Don’t Forget the Running costs

The total cost of starting a homestead is more than just the initial purchase price of the house, infrastructure, and equipment. Once you have those things all set up, they will need upkeep and maintenance at regular intervals to keep them from becoming rundown or unusable over time.

Animal feed, hay/grain for livestock, bedding, and animal care are the most noticeable expenditures for most new farmers. Other Running costs may include property taxes, insurance premiums, accountant, and property insurance.

We will not go into details about the costs of running a homestead, as this article is about the cost of starting one. Suffice to say, running a homestead costs money. And even though it should be cheaper in the long run (potentially generating a good income), you may need to keep your day job or a financial buffer that can keep you afloat during the first year or two.

How Do People Afford Homesteading?

A few homesteaders start out with hefty bank accounts. They may have had a high-paying career when they decided to quit the rat race and focus on living a simpler life. They may also have gained money from selling their house in an expensive neighborhood and invested it into the homestead.

Many others start a homestead with much lower incomes, but they can still afford their dream. This is because they have found ways to make their money go further in more affordable parts of the country. They may also have been living frugally for years before they bought land – or they started by renting their home until they could afford to buy it.

The best way to afford homesteading is to minimize the costs by starting out small. Get all the land that you will need going forward, but don’t purchase all the livestock and equipment right away. Not only will this significantly minimize your initial expenses, but it will also be a lot easier to manage in the beginning.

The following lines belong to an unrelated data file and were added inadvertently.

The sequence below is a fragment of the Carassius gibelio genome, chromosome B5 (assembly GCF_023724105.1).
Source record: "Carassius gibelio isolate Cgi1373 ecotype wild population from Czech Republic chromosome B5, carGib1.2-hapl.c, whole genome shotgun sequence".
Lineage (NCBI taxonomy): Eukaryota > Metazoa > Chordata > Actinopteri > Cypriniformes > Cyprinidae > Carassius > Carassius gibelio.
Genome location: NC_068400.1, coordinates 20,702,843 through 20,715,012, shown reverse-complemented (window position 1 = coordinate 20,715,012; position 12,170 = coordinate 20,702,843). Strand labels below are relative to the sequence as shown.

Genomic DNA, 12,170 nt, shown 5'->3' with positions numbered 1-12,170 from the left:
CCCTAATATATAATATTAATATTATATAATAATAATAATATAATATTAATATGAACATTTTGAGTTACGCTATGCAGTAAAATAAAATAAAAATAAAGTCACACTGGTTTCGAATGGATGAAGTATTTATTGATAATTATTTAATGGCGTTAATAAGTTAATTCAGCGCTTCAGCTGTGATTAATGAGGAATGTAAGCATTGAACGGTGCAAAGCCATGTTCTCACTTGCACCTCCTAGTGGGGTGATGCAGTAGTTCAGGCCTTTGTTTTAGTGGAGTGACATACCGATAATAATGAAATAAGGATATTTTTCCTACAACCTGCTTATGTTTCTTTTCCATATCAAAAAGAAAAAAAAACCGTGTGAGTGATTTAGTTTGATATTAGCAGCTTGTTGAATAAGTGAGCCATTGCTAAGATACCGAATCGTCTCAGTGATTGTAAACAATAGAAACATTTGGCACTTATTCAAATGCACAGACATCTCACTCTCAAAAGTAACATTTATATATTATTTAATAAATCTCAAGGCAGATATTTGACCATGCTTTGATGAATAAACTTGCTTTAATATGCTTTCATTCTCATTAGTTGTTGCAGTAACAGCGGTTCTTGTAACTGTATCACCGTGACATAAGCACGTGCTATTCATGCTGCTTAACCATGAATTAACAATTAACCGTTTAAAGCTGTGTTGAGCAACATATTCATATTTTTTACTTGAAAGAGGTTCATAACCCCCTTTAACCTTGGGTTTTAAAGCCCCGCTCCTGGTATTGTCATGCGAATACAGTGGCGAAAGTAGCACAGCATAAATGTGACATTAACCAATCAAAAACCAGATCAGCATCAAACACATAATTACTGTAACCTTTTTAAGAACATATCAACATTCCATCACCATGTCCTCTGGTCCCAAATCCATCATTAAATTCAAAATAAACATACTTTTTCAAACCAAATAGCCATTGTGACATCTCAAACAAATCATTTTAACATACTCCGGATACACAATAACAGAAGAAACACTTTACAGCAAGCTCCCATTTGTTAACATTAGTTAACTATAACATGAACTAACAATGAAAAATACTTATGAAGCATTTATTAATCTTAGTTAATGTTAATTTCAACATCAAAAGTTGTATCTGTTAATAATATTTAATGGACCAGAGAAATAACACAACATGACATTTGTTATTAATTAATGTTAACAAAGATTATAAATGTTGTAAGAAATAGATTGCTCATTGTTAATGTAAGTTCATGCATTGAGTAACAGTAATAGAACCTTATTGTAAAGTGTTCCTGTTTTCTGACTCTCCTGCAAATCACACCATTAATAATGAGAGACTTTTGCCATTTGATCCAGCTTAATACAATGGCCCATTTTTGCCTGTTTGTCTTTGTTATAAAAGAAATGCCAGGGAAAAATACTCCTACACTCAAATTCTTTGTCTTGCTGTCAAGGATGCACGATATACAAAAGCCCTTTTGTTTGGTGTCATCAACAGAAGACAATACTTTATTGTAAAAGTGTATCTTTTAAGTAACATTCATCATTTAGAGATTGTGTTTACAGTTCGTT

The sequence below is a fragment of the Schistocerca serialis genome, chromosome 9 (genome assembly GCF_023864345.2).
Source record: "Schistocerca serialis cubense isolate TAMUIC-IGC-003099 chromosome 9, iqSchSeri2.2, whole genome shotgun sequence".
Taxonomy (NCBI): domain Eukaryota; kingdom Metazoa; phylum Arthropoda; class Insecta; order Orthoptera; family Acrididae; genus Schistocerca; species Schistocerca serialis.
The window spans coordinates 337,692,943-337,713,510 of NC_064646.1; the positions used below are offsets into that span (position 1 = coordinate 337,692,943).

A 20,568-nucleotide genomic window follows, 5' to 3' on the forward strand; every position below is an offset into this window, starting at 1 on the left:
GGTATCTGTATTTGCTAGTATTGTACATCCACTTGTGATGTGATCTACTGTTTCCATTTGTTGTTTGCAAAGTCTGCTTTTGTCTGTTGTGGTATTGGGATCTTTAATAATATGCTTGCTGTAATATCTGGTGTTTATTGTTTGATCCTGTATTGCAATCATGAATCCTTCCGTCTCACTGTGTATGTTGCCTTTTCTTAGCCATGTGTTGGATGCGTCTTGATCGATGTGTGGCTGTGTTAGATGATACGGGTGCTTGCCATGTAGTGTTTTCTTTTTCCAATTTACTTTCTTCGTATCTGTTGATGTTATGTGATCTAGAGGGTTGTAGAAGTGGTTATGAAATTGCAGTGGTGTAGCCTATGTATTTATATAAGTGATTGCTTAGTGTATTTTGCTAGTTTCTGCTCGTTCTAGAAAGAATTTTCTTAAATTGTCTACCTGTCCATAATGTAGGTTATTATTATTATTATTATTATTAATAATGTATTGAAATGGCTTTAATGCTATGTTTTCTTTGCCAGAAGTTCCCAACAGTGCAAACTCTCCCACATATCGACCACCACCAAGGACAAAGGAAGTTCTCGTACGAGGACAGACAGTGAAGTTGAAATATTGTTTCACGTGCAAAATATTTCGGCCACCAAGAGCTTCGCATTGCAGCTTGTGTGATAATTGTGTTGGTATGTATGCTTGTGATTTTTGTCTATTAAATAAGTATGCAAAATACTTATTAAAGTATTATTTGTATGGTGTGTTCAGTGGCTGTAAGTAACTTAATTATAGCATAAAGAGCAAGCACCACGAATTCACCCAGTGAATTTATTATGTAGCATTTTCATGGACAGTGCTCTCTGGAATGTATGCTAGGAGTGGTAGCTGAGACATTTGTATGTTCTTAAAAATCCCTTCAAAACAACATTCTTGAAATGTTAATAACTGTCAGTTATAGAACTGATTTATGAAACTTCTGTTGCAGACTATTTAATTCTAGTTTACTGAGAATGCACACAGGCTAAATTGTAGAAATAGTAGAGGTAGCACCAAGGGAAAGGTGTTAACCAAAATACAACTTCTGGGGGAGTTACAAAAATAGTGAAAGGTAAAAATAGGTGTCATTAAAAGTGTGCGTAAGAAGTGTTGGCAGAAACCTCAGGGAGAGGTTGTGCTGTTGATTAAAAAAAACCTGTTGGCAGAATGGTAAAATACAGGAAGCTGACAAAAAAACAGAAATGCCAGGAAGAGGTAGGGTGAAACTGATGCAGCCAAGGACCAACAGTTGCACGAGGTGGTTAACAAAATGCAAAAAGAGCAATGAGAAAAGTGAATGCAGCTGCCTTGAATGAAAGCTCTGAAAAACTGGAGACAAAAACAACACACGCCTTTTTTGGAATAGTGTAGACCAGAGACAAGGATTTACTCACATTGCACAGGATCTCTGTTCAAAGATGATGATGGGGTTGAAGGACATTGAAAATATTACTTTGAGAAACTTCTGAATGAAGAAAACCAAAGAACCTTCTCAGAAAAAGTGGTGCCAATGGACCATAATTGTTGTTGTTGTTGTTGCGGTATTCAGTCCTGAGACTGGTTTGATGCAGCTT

Even if you already have a lot of experience, going all-in from day one will burn you out. Instead, start with what you already know or what is generally easier to manage, I.E., getting chickens before goats and goats before cattle.

One of the things that you should consider is how much money you have saved up for your new lifestyle and what debt obligations were accumulated during your job-based lifestyle. You may have to focus on eliminating debt and wasteful spending for a few years in order to afford your new dream.

That doesn’t mean you can’t get your hands dirty. You can start a vegetable garden in your backyard or rent a lot in a community garden. In fact, backyard homesteading is a great way to get a good start. Get a few chickens and maybe some fruit trees, and see how much food you can produce (and how much money you can save) on a small plot.

A Budget Example

Now that we have gone through the costs of starting a homestead, let’s summarize the cost of starting a homestead in this example:

Cost
Land in Texas (35 acres at $2,170 per acre)75,950
Container house (that you build yourself)80,000
Barn (1,000 square feet)50,000
Septic system6,000
Well10,000
Solar power system15,000
Root cellar6,000
Seeds, seed potatoes, etc.600
Fruit trees and berries900
10 chickens
Chickens350
Coop & run450
Misc.100
2 goats
Goats600
Fencing1,000
Lean-to750
Misc.200
3 cattle
Cattle1,800
Fencing345
Shelter1,000
Misc.200
Tools including a small used tractor21,260
Total272,505

Remember, your mileage may vary. This is just one example. Perhaps you already own many of the tools needed, or your property already has a well, or you have found ways to keep costs much lower by buying second-hand. There are many ways of keeping expenses down that I didn’t include in this estimate.

On the other hand, there are also many ways to make this a much more costly journey. Especially by spending more on building your home or building it in a particularly expensive location.

The cost of a homesteading dream is as variable as the people who give it life. The example above is just that: an example that may serve as a starting point for your own research.

In this article, we have focused on the initial expenses of becoming a farmer. However, the appeal of becoming a homesteader is often to minimize one’s cost of living. While you may have to spend a lot of cash on tools, animals, etc., you will also save on food costs and make an income selling produce. Besides, you will get in great shape turning the compost pile without having to spend a dime on gym memberships.

Rasmus

Hi, my name is Rasmus. I'm a huge fan of alternative living arrangements and the many ways people are escaping the 9 to 5 grind. Whether it's van dwelling or homesteading, if it allows for more freedom in your life then I'm all ears! I've been exploring different aspects of this lifestyle for over three years now and have learned so much. From solar power to worm farming, if there's something out there that helps us live differently - I want to know about it!